How Thursday's banking rule changes could hit the economy

Banks will have to hold billions more in cash under new rules expected to be announced on Thursday by the Reserve Bank.

The measure is intended to help them weather a one-in-200-year economic shock, but one economist is warning it could hamper the economy in the short-term.

It's understood the Reserve Bank's proposals would see the big four banks hold onto an extra $20 billion between them, making it less likely they collapse in a repeat of 2008's global financial crisis. 

"It's massive," economist Shamubeel Eaqub told The AM Show on Thursday. "They're going from about 12 percent to 16 percent of their books. This is quite a big deal - the banks made a ton of money, but it's still going to take them a long time to get there."

Banks have previously warned it could impact GDP growth and see mortgage rates rise. 

"At current very low-interest rates, the interest rate is not such a big deal," said Eaqub. "The bigger issue is, the Reserve Bank is trying to make our banks safer, and if banks are safer, it means that they're being less risky in who they lend to. That means they're going to lend less to farms, less to businesses and less to property development and those kinds of things. 

"So there is a real risk that what we find is as the banking system gets safer, our economy is starved of cheap capital."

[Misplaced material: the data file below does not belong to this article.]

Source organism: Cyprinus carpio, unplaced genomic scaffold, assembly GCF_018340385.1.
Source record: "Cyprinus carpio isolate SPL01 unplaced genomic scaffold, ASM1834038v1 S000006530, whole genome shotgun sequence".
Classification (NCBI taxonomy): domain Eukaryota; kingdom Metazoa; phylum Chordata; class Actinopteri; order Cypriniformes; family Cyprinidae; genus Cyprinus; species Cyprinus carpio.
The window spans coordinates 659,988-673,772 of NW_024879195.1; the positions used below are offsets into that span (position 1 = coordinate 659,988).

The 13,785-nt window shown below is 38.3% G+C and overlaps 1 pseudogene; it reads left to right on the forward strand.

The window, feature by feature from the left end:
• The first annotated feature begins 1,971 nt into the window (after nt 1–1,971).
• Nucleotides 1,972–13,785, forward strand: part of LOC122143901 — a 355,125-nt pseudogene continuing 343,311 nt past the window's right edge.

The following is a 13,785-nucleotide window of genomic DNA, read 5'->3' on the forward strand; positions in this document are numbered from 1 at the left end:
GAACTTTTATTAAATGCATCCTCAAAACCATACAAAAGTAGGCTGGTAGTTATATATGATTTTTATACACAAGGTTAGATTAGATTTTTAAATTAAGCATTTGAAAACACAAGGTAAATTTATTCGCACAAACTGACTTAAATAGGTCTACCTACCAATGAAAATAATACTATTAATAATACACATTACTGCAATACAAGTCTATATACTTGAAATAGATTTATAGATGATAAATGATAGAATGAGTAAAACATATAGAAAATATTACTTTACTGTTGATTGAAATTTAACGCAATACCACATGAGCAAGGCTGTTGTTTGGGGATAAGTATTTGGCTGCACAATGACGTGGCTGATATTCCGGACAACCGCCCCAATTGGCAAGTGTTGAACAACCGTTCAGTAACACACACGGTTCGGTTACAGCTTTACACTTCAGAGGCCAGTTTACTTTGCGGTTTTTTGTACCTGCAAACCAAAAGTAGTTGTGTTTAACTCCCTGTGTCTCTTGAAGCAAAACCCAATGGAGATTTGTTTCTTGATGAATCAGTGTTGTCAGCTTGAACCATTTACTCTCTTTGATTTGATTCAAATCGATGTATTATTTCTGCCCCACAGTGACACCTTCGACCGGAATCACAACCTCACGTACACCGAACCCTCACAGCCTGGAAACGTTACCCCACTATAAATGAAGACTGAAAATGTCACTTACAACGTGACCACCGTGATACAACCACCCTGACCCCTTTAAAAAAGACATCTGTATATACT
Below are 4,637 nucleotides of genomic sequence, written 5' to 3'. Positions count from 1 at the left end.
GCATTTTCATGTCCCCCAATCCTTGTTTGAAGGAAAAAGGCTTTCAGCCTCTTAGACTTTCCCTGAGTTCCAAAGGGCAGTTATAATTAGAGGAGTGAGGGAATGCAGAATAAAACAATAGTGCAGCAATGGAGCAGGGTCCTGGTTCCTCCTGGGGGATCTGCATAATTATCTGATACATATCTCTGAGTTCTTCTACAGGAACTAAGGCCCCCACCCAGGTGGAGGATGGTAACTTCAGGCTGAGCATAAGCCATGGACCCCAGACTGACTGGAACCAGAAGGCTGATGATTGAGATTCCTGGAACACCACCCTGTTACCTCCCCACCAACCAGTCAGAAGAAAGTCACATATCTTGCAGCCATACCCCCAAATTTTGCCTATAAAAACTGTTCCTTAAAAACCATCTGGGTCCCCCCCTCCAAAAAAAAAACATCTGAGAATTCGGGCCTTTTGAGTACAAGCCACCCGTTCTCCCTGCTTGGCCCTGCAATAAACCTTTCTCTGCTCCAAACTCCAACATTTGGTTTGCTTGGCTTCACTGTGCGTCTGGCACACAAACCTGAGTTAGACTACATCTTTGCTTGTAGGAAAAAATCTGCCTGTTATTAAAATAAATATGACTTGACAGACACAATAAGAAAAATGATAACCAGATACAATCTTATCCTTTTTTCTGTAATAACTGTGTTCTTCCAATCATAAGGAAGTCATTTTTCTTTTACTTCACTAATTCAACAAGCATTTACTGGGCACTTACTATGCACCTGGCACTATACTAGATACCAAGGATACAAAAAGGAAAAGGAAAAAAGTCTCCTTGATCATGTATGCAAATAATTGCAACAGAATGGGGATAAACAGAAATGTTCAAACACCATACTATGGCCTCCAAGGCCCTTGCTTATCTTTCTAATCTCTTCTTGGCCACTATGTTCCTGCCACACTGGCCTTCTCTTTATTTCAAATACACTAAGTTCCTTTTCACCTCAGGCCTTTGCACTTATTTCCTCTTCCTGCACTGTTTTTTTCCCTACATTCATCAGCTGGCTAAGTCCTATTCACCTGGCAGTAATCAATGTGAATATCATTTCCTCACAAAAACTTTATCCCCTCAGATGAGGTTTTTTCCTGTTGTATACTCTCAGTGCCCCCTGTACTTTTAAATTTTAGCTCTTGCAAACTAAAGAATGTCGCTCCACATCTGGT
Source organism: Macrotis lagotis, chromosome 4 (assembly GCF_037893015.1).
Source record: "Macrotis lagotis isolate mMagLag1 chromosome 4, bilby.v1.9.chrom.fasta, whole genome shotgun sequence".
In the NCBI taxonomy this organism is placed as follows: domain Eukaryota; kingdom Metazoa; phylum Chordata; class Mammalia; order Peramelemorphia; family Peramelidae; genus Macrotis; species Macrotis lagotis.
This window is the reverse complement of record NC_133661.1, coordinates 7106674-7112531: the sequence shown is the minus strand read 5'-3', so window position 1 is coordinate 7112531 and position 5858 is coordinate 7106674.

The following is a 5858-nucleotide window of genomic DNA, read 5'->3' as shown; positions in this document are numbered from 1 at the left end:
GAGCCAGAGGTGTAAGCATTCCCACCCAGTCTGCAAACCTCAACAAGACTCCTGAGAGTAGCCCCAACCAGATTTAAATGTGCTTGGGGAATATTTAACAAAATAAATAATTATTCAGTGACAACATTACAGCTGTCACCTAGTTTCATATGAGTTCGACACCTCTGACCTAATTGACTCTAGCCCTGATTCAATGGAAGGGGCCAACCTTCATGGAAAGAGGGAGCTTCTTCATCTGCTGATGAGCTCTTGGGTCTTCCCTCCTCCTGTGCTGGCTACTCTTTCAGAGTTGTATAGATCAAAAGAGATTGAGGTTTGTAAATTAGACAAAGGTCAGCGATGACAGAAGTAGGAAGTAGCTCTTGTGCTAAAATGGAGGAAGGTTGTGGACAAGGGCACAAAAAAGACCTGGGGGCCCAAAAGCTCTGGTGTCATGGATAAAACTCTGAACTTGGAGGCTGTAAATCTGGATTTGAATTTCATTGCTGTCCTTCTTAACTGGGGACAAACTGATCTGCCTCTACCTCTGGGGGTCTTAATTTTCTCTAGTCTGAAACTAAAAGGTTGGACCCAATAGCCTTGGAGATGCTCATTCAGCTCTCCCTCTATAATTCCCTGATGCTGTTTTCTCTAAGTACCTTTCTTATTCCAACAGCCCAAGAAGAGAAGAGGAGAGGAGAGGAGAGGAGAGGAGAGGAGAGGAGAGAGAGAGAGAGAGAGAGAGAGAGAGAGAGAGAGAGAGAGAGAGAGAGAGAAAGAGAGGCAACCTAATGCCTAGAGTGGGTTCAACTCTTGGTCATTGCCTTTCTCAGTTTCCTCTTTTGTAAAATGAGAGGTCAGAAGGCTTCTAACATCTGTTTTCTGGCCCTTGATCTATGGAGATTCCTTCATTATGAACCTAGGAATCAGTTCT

Shamubeel Eaqub.
Shamubeel Eaqub. Photo credit: The AM Show

The banks are prepared however, Eaqub says, some having well above the capital requirements in their coffers already.

"Since the middle of 2016, we've seen them getting much tighter with how they lend money. It's been really, really apparent for farmers in particular. Farmers have been really under the screw for the last couple of years. 

"Even though milk prices have been rising, it's been really tough for them to get more money."

An academic earlier this year warned the banks might scale back their businesses in New Zealand, to avoid having to dump more capital into them. 

"I still need to earn a return on that capital and if I put more capital in, and my return is not going to be as good as it was, then I don't necessarily want to have more capital in my business," Massey University's Claire Matthews told The AM Show in July.

"Because they've got to have more capital, they don't have the same ability to spend. But also, if banks have to hold more capital, it will make the loans they give more expensive, and it'll put interest rates up."

Banks which fail to meet the capital goals face being put into statutory management by the Reserve Bank.